It almost seems like yesterday when Black Milk broke out with a nice little buzz after releasing his first project, Sound Of The City, in 2005. It propelled him in the upper echelon of Detroit music and gave him an incredible buzz on the underground, so much so that it lead to a record deal with Fat Beats Records for his first proper album, Popular Demand, in 2007. After the death of J. Dilla in 2006, there were some out there that felt that Black Milk could carry that torch, but that's quite unfair in all regards. Instead, Black Milk embarked on his own journey musically building a career for himself that would help him progress as both an artist and a live performer.
It's now a few years after the release of his highly personal Album Of The Year, and Black Milk has continued to work on his craft, and the result is the cinematic No Poison No Paradise. The new album shows a different side of Black Milk, challenging himself to hit new bounds of lyricism and musicality, opting for more of storytelling role. Black Milk is currently on tour with his live band Nat Turner, and will be hitting Saint Andrews Hall in Detroit on Wednesday, October 16, but I was able to get some words from the Detroit emcee/producer about the new album and how his career has evolved over the years.
There's been a bit of a break since Album Of The Year, what have you been up to?
Since Album Of The Year, the last two to three years, I've done some touring, released a few side projects -- Random Axe, Jack White's Third Man single and the Black & Brown EP with Danny Brown -- as well as the Black & Brown Instrumentals and an instrumental project called Synth or Soul. The last year and half though, I've mainly been in the studio recording and focusing on my talents as a music engineer. There's a certain place I've been trying to reach with my music sonically and I finally feel like I'm closer to that place than I've ever been. Now I'm back comfortable with releasing music again.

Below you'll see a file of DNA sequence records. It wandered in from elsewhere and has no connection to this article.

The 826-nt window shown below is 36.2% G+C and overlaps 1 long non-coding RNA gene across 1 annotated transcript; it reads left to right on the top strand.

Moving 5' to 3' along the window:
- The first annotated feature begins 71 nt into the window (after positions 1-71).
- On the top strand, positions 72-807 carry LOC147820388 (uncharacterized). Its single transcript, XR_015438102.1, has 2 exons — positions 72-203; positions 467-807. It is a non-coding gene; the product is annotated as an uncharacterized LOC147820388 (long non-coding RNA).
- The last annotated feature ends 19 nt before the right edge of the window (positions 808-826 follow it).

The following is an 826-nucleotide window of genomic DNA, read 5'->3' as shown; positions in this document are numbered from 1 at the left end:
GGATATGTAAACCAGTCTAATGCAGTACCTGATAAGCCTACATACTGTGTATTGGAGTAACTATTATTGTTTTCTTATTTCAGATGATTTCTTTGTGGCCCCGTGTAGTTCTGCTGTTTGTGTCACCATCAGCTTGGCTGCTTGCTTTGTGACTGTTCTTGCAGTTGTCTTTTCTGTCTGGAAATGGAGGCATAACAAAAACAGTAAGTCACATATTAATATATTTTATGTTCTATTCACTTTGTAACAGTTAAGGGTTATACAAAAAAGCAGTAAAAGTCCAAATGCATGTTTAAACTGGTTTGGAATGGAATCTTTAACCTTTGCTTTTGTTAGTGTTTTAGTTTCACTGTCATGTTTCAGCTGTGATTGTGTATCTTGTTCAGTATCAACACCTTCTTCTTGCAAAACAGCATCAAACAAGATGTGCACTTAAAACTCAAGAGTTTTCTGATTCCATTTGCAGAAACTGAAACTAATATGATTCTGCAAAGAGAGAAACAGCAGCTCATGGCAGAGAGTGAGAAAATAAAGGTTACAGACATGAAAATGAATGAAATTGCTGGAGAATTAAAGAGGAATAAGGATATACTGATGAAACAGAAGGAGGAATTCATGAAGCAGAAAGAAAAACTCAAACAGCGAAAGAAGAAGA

I can sense a bit of a creative soul search since Album Of The Year, what did you find?
Well, I usually let my production and record collection tell me what the next musical direction is for me. This time around, I found my production pushing me toward a more lyrical place that involved more storytelling than I've done on previous albums. So yes, I've been searching for new styles on a lyrical level and with my production. When you listen to the new album, you hear a few familiar elements on records like "Sunday's Best / Monday's Worst," but then you hear a totally different sound than anything I've done in the past like with "Dismal."
What's the all around theme of the new album, No Poison No Paradise?
In the beginning, I had about four to five songs done, and when I listened back to those songs I noticed that they all had a certain connection and lyrical similarity to the point where it felt like a story was being told. So, I built the rest of the album around those songs and created this character who's basically in a dream state throughout the album, seeing different moments from his days as a youth to his life as an adult. You get a glimpse of all these different moments with almost every song. The records "Sunday's Best/Monday's Worst" were two of the first songs I recorded, where I talk about a good kid gone bad who was raised by religious parents but pushed to succumb to the streets by his environment and circumstances. So yeah that's somewhat of the theme throughout the album.
At this point in your life, how have you personally grown since your first album?